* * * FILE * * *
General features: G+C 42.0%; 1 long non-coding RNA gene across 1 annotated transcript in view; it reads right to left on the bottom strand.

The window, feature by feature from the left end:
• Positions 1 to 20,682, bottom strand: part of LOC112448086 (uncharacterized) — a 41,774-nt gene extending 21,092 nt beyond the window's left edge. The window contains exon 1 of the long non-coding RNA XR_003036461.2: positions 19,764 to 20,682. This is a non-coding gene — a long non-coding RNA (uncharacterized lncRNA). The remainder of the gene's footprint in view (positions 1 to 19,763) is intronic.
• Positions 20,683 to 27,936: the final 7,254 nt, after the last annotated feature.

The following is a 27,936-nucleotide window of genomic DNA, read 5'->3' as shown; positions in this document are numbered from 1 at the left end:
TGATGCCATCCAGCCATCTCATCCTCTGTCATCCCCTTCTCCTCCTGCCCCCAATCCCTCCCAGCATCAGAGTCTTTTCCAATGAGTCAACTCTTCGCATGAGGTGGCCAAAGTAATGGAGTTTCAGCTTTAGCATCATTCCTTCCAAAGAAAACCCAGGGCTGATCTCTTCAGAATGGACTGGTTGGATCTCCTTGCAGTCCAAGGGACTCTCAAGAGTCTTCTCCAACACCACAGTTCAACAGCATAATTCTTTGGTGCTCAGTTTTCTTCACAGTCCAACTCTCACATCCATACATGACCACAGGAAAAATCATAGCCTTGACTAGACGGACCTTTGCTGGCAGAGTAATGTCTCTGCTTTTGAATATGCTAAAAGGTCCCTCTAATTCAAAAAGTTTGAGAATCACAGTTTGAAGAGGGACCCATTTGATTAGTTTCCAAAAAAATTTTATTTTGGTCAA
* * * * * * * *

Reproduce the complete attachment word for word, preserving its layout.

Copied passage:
General features: G+C 42.0%; 1 long non-coding RNA gene across 1 annotated transcript in view; it reads right to left on the bottom strand.

The window, feature by feature from the left end:
• Positions 1 to 20,682, bottom strand: part of LOC112448086 (uncharacterized) — a 41,774-nt gene extending 21,092 nt beyond the window's left edge. The window contains exon 1 of the long non-coding RNA XR_003036461.2: positions 19,764 to 20,682. This is a non-coding gene — a long non-coding RNA (uncharacterized lncRNA). The remainder of the gene's footprint in view (positions 1 to 19,763) is intronic.
• Positions 20,683 to 27,936: the final 7,254 nt, after the last annotated feature.

The following is a 27,936-nucleotide window of genomic DNA, read 5'->3' as shown; positions in this document are numbered from 1 at the left end:
TGATGCCATCCAGCCATCTCATCCTCTGTCATCCCCTTCTCCTCCTGCCCCCAATCCCTCCCAGCATCAGAGTCTTTTCCAATGAGTCAACTCTTCGCATGAGGTGGCCAAAGTAATGGAGTTTCAGCTTTAGCATCATTCCTTCCAAAGAAAACCCAGGGCTGATCTCTTCAGAATGGACTGGTTGGATCTCCTTGCAGTCCAAGGGACTCTCAAGAGTCTTCTCCAACACCACAGTTCAACAGCATAATTCTTTGGTGCTCAGTTTTCTTCACAGTCCAACTCTCACATCCATACATGACCACAGGAAAAATCATAGCCTTGACTAGACGGACCTTTGCTGGCAGAGTAATGTCTCTGCTTTTGAATATGCTAAAAGGTCCCTCTAATTCAAAAAGTTTGAGAATCACAGTTTGAAGAGGGACCCATTTGATTAGTTTCCAAAAAAATTTTATTTTGGTCAA